The house of representatives will suspend plenary and shut down on Tuesday over the coronavirus pandemic. The decision to shut down the lower legislative chamber was taken at the weekend to curb the spread of the infection.
Femi Gbajabiamila, the speaker, however, announced it to the lawmakers during a virtual meeting on Monday. TheCable reports that although the lower legislative chamber was to proceed on Easter break on Thursday, insiders disclsoed that the house leadership does not want to take any chances that would expose the lawmakers to the risk of the virus.
Seven out of the 40 patients that contracted COVID-19 in Nigeria as of Monday night are in Abuja where the National Assembly complex is located. In addition to the 360 lawmakers in the green chamber, and 109 in the senate, the legislative complex receives an average of 3,500 visitors every week.
Gbajabiamila told the lawmakers that the house will conclude Tuesday’s plenary session by 12:30pm, much earlier than the usual time, after which their operations will be suspended.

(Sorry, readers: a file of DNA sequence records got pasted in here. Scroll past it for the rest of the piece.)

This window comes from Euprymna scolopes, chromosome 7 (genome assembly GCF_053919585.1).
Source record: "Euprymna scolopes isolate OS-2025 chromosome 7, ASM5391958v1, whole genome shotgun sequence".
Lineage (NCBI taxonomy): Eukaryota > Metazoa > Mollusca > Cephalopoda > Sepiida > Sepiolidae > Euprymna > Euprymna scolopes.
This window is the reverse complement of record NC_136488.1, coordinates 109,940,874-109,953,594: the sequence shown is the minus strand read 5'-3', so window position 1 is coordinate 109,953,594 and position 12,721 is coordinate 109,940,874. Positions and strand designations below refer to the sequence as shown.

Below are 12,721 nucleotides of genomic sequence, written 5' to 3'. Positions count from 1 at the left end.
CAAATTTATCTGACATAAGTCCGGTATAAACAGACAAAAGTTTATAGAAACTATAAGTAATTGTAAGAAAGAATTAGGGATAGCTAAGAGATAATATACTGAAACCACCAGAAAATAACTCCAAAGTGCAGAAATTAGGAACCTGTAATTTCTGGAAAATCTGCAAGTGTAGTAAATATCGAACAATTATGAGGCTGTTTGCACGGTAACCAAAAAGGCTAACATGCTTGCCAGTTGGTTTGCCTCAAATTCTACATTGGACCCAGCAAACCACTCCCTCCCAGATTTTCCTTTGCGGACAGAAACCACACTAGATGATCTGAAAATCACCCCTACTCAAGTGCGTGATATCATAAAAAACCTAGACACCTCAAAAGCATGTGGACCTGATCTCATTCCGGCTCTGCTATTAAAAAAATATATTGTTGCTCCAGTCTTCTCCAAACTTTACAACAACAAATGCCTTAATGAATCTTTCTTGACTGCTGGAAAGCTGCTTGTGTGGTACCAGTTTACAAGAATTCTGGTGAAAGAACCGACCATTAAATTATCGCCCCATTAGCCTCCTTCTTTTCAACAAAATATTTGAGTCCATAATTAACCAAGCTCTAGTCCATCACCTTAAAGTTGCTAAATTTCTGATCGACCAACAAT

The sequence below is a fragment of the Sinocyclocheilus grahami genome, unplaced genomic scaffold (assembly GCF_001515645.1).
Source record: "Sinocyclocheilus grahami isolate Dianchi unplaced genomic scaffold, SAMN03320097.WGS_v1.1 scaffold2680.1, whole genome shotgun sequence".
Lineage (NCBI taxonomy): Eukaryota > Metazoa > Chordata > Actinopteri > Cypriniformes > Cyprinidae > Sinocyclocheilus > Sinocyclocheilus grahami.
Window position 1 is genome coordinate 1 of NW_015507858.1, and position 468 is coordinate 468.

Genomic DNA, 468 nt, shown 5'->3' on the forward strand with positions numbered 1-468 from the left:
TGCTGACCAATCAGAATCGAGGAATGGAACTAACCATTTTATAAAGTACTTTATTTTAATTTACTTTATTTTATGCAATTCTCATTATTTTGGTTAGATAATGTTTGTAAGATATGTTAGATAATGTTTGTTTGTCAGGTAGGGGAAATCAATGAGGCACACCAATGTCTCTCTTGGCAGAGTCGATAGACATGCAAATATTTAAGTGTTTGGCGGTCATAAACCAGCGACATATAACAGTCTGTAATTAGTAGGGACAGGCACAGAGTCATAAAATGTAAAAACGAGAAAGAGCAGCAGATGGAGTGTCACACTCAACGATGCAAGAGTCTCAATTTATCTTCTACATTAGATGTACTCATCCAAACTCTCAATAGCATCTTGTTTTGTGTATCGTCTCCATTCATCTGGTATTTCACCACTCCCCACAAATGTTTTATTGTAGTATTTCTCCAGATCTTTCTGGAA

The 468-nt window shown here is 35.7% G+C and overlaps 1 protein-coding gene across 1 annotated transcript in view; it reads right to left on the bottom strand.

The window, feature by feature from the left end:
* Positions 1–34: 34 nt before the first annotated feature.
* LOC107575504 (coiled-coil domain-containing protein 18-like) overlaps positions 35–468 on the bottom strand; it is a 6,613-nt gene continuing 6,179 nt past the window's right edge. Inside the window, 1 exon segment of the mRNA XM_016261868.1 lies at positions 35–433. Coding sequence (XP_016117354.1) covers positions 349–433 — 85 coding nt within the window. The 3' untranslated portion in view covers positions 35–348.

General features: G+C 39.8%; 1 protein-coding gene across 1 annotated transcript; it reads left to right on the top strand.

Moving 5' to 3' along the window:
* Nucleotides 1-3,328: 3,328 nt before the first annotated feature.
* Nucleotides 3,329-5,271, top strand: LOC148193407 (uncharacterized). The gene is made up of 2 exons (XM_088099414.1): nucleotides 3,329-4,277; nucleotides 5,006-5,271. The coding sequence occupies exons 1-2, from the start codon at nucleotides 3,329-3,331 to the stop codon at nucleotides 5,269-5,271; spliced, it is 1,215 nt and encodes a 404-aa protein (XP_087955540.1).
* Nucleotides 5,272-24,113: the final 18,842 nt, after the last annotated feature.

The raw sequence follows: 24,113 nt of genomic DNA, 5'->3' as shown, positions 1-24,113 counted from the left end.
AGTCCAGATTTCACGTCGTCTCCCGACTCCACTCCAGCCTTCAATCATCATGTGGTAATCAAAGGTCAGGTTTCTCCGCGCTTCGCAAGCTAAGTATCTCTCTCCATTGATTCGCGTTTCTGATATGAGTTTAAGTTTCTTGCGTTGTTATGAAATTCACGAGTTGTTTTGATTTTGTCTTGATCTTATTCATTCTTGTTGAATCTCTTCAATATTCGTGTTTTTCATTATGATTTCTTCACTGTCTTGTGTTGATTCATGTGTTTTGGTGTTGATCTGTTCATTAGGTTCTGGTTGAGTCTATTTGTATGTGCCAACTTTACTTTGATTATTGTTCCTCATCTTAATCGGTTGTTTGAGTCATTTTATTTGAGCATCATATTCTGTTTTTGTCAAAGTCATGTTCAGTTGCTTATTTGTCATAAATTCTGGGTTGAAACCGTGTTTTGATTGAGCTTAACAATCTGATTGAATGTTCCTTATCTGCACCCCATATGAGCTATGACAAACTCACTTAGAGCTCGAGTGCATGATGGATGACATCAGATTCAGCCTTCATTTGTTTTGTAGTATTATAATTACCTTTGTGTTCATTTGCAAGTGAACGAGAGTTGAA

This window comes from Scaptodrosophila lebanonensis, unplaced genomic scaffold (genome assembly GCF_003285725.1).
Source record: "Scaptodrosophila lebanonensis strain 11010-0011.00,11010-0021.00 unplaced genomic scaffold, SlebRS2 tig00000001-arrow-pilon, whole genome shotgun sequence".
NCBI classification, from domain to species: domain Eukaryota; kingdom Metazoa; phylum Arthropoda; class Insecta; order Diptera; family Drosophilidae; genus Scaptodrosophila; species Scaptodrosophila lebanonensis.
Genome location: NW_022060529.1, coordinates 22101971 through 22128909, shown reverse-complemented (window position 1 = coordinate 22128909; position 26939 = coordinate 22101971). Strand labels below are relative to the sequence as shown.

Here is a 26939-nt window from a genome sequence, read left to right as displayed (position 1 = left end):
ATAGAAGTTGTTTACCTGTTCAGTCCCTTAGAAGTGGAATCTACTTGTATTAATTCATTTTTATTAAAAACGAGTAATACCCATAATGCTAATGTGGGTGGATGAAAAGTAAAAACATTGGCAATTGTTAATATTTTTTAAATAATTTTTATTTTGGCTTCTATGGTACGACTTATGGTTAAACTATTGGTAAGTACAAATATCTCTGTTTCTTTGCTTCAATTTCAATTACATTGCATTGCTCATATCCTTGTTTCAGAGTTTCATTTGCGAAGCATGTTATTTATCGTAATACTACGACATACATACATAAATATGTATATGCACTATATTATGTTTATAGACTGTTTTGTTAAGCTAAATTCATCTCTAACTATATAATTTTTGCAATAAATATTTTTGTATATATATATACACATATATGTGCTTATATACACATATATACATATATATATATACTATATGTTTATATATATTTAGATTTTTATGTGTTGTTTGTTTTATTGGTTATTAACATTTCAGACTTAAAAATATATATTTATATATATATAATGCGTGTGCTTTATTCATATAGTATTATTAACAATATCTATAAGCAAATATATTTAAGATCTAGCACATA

He said the session is to enable the lawmakers to debate on a bill entitled the ‘Emergency economic stimulus bill’ (EESB) which he said will be the only agenda on Tuesday, and will also be passed before the adjournment.
“The decision was already made over the weekend to shut down the house,” Gbajabiamila said. “Though the house will be closing tomorrow, I will implore all members to be present on the floor for the passage of a bill titled Emergency Economic Stimulus Bill which the leadership of the House has been working on all weekend and concluded this night.
“The EESB will be the only item on the order paper tomorrow as we intend to conclude sitting by 12.30. We will suspend our rules and will take the 1st 2nd and 3rd readings of the Bill and send immediately to the senate for concurrence.
“I believe if we are able to do this tomorrow, we would be able to close the house knowing we did not leave Nigerians in a lurch. All other details will be given during my address tomorrow.”
The house last week said it was not considering suspending its plenary sessions, but the coronavirus cases in Nigeria as of the time were 12, with none in Abuja. While the federal capital territory (FCT) authorities banned large gatherings, the federal government already directed most civil servants to work from home to curtail the spread of the disease.
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